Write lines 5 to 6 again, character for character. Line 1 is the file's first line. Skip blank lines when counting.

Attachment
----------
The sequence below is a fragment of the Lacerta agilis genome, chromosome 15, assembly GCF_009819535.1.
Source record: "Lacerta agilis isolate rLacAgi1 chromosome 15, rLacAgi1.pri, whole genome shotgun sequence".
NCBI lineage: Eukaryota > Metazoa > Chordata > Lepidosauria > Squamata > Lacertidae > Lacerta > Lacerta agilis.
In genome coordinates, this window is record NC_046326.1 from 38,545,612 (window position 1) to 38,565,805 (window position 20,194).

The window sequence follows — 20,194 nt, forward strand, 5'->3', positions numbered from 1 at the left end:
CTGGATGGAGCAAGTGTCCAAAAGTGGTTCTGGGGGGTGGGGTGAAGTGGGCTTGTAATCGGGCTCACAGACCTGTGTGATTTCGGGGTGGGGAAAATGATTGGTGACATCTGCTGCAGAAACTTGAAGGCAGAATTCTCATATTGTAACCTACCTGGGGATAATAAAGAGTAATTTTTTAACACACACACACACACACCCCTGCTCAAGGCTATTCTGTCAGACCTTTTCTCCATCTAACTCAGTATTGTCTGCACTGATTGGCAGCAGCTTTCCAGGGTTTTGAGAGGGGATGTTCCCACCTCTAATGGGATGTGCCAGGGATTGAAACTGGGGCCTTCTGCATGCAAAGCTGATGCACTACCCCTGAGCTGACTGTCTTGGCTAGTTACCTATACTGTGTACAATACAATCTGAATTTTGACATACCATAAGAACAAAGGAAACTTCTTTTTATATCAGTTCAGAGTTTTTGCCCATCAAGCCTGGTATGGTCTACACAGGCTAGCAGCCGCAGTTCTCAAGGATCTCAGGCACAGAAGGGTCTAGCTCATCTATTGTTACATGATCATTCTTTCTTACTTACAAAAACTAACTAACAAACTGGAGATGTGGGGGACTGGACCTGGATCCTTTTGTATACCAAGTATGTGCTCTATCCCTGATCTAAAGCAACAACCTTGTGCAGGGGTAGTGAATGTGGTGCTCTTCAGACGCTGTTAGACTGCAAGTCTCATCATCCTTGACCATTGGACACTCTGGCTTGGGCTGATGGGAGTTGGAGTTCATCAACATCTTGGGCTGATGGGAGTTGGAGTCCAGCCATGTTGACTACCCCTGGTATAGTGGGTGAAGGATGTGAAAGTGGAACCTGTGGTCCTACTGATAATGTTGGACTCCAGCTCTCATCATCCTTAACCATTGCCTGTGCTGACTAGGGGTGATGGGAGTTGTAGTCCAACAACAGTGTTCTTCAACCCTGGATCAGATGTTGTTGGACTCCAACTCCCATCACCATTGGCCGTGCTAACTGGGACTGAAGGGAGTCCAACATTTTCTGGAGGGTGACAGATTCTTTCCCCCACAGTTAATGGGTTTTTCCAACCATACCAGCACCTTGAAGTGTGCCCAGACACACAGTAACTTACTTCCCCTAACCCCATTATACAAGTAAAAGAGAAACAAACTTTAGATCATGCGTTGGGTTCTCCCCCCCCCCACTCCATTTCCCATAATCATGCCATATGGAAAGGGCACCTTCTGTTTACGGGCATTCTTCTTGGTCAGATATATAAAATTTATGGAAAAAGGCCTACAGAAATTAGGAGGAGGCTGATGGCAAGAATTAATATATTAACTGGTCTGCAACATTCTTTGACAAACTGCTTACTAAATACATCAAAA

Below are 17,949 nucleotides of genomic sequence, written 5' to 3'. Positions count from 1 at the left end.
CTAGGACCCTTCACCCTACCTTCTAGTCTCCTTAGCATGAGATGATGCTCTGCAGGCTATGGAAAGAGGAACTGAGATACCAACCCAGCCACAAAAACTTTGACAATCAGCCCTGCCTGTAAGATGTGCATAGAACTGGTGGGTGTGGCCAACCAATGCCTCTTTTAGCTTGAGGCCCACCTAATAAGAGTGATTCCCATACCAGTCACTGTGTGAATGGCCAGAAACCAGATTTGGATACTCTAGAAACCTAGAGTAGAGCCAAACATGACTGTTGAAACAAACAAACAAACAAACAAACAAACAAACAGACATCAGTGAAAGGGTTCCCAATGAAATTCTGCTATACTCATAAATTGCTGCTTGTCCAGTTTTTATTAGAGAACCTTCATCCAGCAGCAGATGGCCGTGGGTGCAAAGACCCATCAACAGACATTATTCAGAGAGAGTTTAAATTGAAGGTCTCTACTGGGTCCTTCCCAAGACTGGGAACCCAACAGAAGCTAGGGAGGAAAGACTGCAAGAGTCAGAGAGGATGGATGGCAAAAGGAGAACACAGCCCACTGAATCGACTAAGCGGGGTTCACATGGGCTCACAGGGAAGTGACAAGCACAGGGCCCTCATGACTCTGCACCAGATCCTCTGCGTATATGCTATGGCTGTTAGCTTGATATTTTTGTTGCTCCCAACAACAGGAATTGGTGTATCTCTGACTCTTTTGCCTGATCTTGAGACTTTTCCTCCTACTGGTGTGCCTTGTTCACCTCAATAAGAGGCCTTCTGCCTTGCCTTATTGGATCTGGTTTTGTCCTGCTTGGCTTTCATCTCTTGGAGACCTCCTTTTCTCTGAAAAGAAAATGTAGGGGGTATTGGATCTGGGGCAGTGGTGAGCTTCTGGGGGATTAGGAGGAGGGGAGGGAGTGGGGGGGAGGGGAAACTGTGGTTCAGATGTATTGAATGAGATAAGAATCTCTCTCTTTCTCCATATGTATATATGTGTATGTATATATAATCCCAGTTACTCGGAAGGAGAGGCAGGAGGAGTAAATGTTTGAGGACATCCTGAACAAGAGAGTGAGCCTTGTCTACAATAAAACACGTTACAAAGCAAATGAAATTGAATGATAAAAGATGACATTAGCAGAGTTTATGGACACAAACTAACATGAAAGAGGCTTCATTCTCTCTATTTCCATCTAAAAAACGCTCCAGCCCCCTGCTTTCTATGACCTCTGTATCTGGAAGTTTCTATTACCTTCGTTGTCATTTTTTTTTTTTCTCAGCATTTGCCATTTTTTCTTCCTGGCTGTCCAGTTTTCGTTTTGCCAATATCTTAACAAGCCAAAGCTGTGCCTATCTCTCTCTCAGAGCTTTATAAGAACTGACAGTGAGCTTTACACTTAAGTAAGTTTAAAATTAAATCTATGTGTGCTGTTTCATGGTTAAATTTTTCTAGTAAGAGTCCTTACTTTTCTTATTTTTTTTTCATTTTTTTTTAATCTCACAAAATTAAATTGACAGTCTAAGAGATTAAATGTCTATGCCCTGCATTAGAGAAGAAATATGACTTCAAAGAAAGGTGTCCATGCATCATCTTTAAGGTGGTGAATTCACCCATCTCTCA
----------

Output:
The window sequence follows — 20,194 nt, forward strand, 5'->3', positions numbered from 1 at the left end:
CTGGATGGAGCAAGTGTCCAAAAGTGGTTCTGGGGGGTGGGGTGAAGTGGGCTTGTAATCGGGCTCACAGACCTGTGTGATTTCGGGGTGGGGAAAATGATTGGTGACATCTGCTGCAGAAACTTGAAGGCAGAATTCTCATATTGTAACCTACCTGGGGATAATAAAGAGTAATTTTTTAACACACACACACACACACCCCTGCTCAAGGCTATTCTGTCAGACCTTTTCTCCATCTAACTCAGTATTGTCTGCACTGATTGGCAGCAGCTTTCCAGGGTTTTGAGAGGGGATGTTCCCACCTCTAATGGGATGTGCCAGGGATTGAAACTGGGGCCTTCTGCATGCAAAGCTGATGCACTACCCCTGAGCTGACTGTCTTGGCTAGTTACCTATACTGTGTACAATACAATCTGAATTTTGACATACCATAAGAACAAAGGAAACTTCTTTTTATATCAGTTCAGAGTTTTTGCCCATCAAGCCTGGTATGGTCTACACAGGCTAGCAGCCGCAGTTCTCAAGGATCTCAGGCACAGAAGGGTCTAGCTCATCTATTGTTACATGATCATTCTTTCTTACTTACAAAAACTAACTAACAAACTGGAGATGTGGGGGACTGGACCTGGATCCTTTTGTATACCAAGTATGTGCTCTATCCCTGATCTAAAGCAACAACCTTGTGCAGGGGTAGTGAATGTGGTGCTCTTCAGACGCTGTTAGACTGCAAGTCTCATCATCCTTGACCATTGGACACTCTGGCTTGGGCTGATGGGAGTTGGAGTTCATCAACATCTTGGGCTGATGGGAGTTGGAGTCCAGCCATGTTGACTACCCCTGGTATAGTGGGTGAAGGATGTGAAAGTGGAACCTGTGGTCCTACTGATAATGTTGGACTCCAGCTCTCATCATCCTTAACCATTGCCTGTGCTGACTAGGGGTGATGGGAGTTGTAGTCCAACAACAGTGTTCTTCAACCCTGGATCAGATGTTGTTGGACTCCAACTCCCATCACCATTGGCCGTGCTAACTGGGACTGAAGGGAGTCCAACATTTTCTGGAGGGTGACAGATTCTTTCCCCCACAGTTAATGGGTTTTTCCAACCATACCAGCACCTTGAAGTGTGCCCAGACACACAGTAACTTACTTCCCCTAACCCCATTATACAAGTAAAAGAGAAACAAACTTTAGATCATGCGTTGGGTTCTCCCCCCCCCCACTCCATTTCCCATAATCATGCCATATGGAAAGGGCACCTTCTGTTTACGGGCATTCTTCTTGGTCAGATATATAAAATTTATGGAAAAAGGCCTACAGAAATTAGGAGGAGGCTGATGGCAAGAATTAATATATTAACTGGTCTGCAACATTCTTTGACAAACTGCTTACTAAATACATCAAAA